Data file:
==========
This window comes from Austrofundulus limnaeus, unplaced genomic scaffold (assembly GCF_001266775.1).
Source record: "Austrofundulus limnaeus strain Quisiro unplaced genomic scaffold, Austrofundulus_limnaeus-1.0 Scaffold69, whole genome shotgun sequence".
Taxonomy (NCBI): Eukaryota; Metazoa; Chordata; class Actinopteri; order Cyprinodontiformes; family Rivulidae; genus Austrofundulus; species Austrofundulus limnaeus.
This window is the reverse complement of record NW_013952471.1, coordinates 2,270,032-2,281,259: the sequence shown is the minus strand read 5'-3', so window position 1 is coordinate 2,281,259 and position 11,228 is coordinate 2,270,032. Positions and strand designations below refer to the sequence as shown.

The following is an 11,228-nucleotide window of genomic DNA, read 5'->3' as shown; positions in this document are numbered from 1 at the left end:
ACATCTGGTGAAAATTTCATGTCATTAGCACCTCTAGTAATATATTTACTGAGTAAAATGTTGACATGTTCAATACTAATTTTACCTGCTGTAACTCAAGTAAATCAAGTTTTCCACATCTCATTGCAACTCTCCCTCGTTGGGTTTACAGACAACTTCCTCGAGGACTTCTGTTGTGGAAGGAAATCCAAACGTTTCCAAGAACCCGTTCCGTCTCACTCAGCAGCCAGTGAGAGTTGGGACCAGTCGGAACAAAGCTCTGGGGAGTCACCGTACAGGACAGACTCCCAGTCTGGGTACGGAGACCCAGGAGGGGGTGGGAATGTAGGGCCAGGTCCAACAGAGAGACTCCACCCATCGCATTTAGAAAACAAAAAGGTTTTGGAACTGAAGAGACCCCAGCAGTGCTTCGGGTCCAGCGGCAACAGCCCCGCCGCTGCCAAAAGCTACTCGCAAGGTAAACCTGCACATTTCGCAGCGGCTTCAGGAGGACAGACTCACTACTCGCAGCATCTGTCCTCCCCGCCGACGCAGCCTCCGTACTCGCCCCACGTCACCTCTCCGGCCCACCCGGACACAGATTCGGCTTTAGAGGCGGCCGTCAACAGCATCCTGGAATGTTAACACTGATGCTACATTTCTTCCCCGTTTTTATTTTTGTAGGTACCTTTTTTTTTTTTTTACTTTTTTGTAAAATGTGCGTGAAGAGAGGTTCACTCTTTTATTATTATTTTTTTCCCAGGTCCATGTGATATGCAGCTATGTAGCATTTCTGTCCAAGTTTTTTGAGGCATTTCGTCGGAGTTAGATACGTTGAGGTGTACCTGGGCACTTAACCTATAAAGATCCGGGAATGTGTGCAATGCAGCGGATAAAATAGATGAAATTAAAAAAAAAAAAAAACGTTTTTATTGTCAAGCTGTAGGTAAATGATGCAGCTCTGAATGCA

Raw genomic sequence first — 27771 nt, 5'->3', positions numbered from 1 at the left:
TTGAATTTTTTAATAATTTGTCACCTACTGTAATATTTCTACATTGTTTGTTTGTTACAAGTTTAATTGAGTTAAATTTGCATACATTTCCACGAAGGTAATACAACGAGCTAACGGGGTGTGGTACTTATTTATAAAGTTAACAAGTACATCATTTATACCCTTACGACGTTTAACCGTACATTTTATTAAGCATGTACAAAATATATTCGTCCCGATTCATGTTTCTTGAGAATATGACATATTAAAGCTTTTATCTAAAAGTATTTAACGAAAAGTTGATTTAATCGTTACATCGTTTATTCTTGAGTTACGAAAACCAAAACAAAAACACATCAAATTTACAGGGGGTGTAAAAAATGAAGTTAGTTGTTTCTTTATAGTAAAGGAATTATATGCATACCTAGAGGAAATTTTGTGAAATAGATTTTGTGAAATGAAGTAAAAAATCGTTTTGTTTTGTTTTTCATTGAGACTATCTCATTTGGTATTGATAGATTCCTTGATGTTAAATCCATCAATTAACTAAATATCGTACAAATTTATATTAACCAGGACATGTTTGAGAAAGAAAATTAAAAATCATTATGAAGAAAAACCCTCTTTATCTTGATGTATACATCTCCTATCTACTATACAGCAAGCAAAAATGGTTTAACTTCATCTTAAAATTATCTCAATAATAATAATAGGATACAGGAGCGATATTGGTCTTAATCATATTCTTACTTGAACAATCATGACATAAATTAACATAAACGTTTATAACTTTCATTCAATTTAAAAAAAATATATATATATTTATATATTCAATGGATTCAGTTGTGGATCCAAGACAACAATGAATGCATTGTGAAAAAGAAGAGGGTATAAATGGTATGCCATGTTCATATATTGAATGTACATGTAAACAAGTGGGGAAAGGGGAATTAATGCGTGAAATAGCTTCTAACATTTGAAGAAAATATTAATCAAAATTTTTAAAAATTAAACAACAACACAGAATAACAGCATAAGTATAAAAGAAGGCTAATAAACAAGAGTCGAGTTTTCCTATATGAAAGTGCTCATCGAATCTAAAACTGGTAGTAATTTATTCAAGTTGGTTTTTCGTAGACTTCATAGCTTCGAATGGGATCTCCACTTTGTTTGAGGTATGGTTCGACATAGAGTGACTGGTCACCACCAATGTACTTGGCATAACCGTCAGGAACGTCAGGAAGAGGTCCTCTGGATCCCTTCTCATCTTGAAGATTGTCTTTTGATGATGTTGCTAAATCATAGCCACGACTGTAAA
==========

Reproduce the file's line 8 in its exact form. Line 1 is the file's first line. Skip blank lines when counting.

TTGAATTTTTTAATAATTTGTCACCTACTGTAATATTTCTACATTGTTTGTTTGTTACAAGTTTAATTGAGTTAAATTTGCATACATTTCCACGAAGGTAATACAACGAGCTAACGGGGTGTGGTACTTATTTATAAAGTTAACAAGTACATCATTTATACCCTTACGACGTTTAACCGTACATTTTATTAAGCATGTACAAAATATATTCGTCCCGATTCATGTTTCTTGAGAATATGACATATTAAAGCTTTTATCTAAAAGTATTTAACGAAAAGTTGATTTAATCGTTACATCGTTTATTCTTGAGTTACGAAAACCAAAACAAAAACACATCAAATTTACAGGGGGTGTAAAAAATGAAGTTAGTTGTTTCTTTATAGTAAAGGAATTATATGCATACCTAGAGGAAATTTTGTGAAATAGATTTTGTGAAATGAAGTAAAAAATCGTTTTGTTTTGTTTTTCATTGAGACTATCTCATTTGGTATTGATAGATTCCTTGATGTTAAATCCATCAATTAACTAAATATCGTACAAATTTATATTAACCAGGACATGTTTGAGAAAGAAAATTAAAAATCATTATGAAGAAAAACCCTCTTTATCTTGATGTATACATCTCCTATCTACTATACAGCAAGCAAAAATGGTTTAACTTCATCTTAAAATTATCTCAATAATAATAATAGGATACAGGAGCGATATTGGTCTTAATCATATTCTTACTTGAACAATCATGACATAAATTAACATAAACGTTTATAACTTTCATTCAATTTAAAAAAAATATATATATATTTATATATTCAATGGATTCAGTTGTGGATCCAAGACAACAATGAATGCATTGTGAAAAAGAAGAGGGTATAAATGGTATGCCATGTTCATATATTGAATGTACATGTAAACAAGTGGGGAAAGGGGAATTAATGCGTGAAATAGCTTCTAACATTTGAAGAAAATATTAATCAAAATTTTTAAAAATTAAACAACAACACAGAATAACAGCATAAGTATAAAAGAAGGCTAATAAACAAGAGTCGAGTTTTCCTATATGAAAGTGCTCATCGAATCTAAAACTGGTAGTAATTTATTCAAGTTGGTTTTTCGTAGACTTCATAGCTTCGAATGGGATCTCCACTTTGTTTGAGGTATGGTTCGACATAGAGTGACTGGTCACCACCAATGTACTTGGCATAACCGTCAGGAACGTCAGGAAGAGGTCCTCTGGATCCCTTCTCATCTTGAAGATTGTCTTTTGATGATGTTGCTAAATCATAGCCACGACTGTAAA